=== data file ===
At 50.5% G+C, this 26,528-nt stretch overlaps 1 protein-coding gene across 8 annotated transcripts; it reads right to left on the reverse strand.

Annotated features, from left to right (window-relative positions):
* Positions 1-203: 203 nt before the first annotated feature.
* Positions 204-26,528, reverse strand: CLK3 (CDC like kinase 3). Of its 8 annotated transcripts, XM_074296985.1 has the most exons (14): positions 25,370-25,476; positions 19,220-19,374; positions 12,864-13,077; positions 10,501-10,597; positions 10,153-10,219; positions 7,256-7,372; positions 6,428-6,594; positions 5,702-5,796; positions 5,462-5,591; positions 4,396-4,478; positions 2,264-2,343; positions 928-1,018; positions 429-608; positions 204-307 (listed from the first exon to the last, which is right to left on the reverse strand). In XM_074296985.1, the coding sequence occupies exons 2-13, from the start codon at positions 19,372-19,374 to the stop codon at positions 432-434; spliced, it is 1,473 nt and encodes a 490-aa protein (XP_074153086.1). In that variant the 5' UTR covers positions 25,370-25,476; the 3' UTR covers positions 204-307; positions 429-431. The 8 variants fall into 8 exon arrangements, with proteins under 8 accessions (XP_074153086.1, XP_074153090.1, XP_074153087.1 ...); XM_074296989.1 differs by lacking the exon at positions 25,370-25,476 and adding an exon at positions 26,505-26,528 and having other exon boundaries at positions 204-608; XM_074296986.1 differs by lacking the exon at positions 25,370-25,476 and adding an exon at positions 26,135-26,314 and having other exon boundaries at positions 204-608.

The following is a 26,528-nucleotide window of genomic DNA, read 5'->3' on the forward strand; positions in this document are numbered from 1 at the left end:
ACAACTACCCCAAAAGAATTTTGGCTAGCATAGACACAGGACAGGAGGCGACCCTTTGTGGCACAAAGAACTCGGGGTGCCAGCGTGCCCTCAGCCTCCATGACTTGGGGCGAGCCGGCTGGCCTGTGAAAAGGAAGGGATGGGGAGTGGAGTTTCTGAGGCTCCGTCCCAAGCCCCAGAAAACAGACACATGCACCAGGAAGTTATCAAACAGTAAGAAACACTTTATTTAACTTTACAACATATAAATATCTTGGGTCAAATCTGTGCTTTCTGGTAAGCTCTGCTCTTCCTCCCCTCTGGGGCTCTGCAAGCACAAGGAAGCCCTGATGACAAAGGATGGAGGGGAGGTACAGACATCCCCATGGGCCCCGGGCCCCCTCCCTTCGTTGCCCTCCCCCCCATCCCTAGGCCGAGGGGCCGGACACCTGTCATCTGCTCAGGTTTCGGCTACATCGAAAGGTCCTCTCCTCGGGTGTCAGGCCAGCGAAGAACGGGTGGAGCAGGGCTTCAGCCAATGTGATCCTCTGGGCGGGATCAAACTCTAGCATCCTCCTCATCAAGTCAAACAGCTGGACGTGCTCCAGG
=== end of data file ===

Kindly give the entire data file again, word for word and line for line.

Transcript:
At 50.5% G+C, this 26,528-nt stretch overlaps 1 protein-coding gene across 8 annotated transcripts; it reads right to left on the reverse strand.

Annotated features, from left to right (window-relative positions):
* Positions 1-203: 203 nt before the first annotated feature.
* Positions 204-26,528, reverse strand: CLK3 (CDC like kinase 3). Of its 8 annotated transcripts, XM_074296985.1 has the most exons (14): positions 25,370-25,476; positions 19,220-19,374; positions 12,864-13,077; positions 10,501-10,597; positions 10,153-10,219; positions 7,256-7,372; positions 6,428-6,594; positions 5,702-5,796; positions 5,462-5,591; positions 4,396-4,478; positions 2,264-2,343; positions 928-1,018; positions 429-608; positions 204-307 (listed from the first exon to the last, which is right to left on the reverse strand). In XM_074296985.1, the coding sequence occupies exons 2-13, from the start codon at positions 19,372-19,374 to the stop codon at positions 432-434; spliced, it is 1,473 nt and encodes a 490-aa protein (XP_074153086.1). In that variant the 5' UTR covers positions 25,370-25,476; the 3' UTR covers positions 204-307; positions 429-431. The 8 variants fall into 8 exon arrangements, with proteins under 8 accessions (XP_074153086.1, XP_074153090.1, XP_074153087.1 ...); XM_074296989.1 differs by lacking the exon at positions 25,370-25,476 and adding an exon at positions 26,505-26,528 and having other exon boundaries at positions 204-608; XM_074296986.1 differs by lacking the exon at positions 25,370-25,476 and adding an exon at positions 26,135-26,314 and having other exon boundaries at positions 204-608.

The following is a 26,528-nucleotide window of genomic DNA, read 5'->3' on the forward strand; positions in this document are numbered from 1 at the left end:
ACAACTACCCCAAAAGAATTTTGGCTAGCATAGACACAGGACAGGAGGCGACCCTTTGTGGCACAAAGAACTCGGGGTGCCAGCGTGCCCTCAGCCTCCATGACTTGGGGCGAGCCGGCTGGCCTGTGAAAAGGAAGGGATGGGGAGTGGAGTTTCTGAGGCTCCGTCCCAAGCCCCAGAAAACAGACACATGCACCAGGAAGTTATCAAACAGTAAGAAACACTTTATTTAACTTTACAACATATAAATATCTTGGGTCAAATCTGTGCTTTCTGGTAAGCTCTGCTCTTCCTCCCCTCTGGGGCTCTGCAAGCACAAGGAAGCCCTGATGACAAAGGATGGAGGGGAGGTACAGACATCCCCATGGGCCCCGGGCCCCCTCCCTTCGTTGCCCTCCCCCCCATCCCTAGGCCGAGGGGCCGGACACCTGTCATCTGCTCAGGTTTCGGCTACATCGAAAGGTCCTCTCCTCGGGTGTCAGGCCAGCGAAGAACGGGTGGAGCAGGGCTTCAGCCAATGTGATCCTCTGGGCGGGATCAAACTCTAGCATCCTCCTCATCAAGTCAAACAGCTGGACGTGCTCCAGG